Paul Gray’s Legacy Spans Generations

by Nancy DuVergne Smith on September 19, 2017 · 0 comments

in Alumni Life, Campus, Public Service

When Paul Gray ’54, SM ’55, ScD ’60 died Sept. 18, the MIT community lost a legendary member and leader who was deeply embedded in the life of the Institute from his student days through serving as its president and beyond. He was 85.

Paul and Priscilla Gray in 2011.

Paul and Priscilla Gray in 2011. Photo: Justin Knight

“It is with profound sadness that I share the news that Paul Gray, MIT’s 14th president—and one of the finest men I have ever known—passed away this morning, surrounded by family, after a lengthy battle with Alzheimer’s disease,” MIT President L. Rafael Reif wrote Sept. 18.

“Paul’s legacy at MIT spans generations—from his brilliance as a member of MIT’s faculty starting in 1960, to his leadership as dean of the School of Engineering, chancellor, president, and chairman of the MIT Corporation. He was a sage and trusted advisor to so many of us, including the two MIT presidents who preceded him and all three who have followed.”

As an academic leader, Gray led an effort to recruit and support more women and underrepresented minorities, according to an MIT News obituary:

One of the first members of the Black Students Union was Shirley Ann Jackson ’68, PhD ’73, who is now the president of Rensselaer Polytechnic Institute and a life member of the MIT Corporation. “For me, Paul was foremost a great friend, advisor, supporter, and confidante. I always turned to him at critical junctures in my career. He never failed me—his advice and guidance were always spot on,” Jackson says.

Gray worked to bring innovation to the teaching of his field, electrical engineering, and was a pivotal figure in the effort that resulted in the landmark study, Made in America: Regaining the Productive Edge. He was also instrumental in the founding of the Leaders for Manufacturing program and the Whitehead Institute for Biomedical Research at MIT and in the success of the Institute’s five-year Campaign for the Future, which raised $710 million.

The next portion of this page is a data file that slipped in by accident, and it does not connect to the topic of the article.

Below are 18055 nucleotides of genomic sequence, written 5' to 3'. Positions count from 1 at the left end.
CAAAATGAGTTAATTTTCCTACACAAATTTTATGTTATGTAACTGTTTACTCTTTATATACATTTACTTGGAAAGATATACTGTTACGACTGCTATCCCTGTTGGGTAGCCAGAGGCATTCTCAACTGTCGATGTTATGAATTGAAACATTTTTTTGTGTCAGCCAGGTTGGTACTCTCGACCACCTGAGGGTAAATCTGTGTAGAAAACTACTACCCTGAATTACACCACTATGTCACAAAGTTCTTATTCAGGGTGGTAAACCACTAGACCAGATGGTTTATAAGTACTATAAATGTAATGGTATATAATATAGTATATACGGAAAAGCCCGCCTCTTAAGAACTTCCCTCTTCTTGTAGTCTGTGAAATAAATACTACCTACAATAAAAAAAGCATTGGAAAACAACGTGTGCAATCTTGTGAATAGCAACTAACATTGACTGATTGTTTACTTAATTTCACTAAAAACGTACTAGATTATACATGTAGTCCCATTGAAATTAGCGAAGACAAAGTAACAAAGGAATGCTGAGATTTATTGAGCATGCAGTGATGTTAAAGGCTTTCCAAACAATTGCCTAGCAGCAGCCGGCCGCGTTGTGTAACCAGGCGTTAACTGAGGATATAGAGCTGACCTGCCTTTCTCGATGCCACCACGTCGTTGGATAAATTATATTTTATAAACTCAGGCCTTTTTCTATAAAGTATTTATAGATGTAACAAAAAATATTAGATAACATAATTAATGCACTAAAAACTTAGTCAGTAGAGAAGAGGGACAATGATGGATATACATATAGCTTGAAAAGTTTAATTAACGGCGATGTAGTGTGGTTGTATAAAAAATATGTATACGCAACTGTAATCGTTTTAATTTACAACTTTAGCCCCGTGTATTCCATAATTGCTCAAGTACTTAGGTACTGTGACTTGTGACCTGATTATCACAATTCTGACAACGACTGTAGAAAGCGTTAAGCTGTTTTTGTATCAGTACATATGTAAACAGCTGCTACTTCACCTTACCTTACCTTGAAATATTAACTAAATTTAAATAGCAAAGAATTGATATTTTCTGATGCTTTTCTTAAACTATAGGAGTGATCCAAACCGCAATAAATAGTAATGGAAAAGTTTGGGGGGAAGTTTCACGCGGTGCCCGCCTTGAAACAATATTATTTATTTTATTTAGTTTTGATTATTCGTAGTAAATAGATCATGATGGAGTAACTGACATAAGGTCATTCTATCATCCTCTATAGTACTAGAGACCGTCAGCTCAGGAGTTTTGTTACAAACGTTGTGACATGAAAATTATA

“In the whole history of MIT, very few people have ever rivaled Paul Gray’s legacy of stewardship and service—as a faculty member, an administrator, an alumnus, a trustee, and a leader,” says Robert Millard ’73, chair of the MIT Corporation. Read more about Gray’s remarkable life.

Gray is survived by his wife, Priscilla King Gray, and their four children. The Grays remained active on campus long after their official posts were completed. Gray continued to advise students as a professor emeritus until recently. Mrs. Gray’s many volunteer efforts on behalf of MIT and its students were recognized in 2015 when the MIT Public Service Center, which she co-founded, was renamed the Priscilla King Gray Public Service Center.

Paul Gray’s life will be celebrated at a memorial service on Thursday, Nov. 30, 3:00 p.m. in Kresge Auditorium. To share your memories with his family, you may write to rememberingpaul@mit.edu. Gifts in Gray’s memory may be made to MIT’s Aging Brain Initiative to support research on Alzheimer’s disease.

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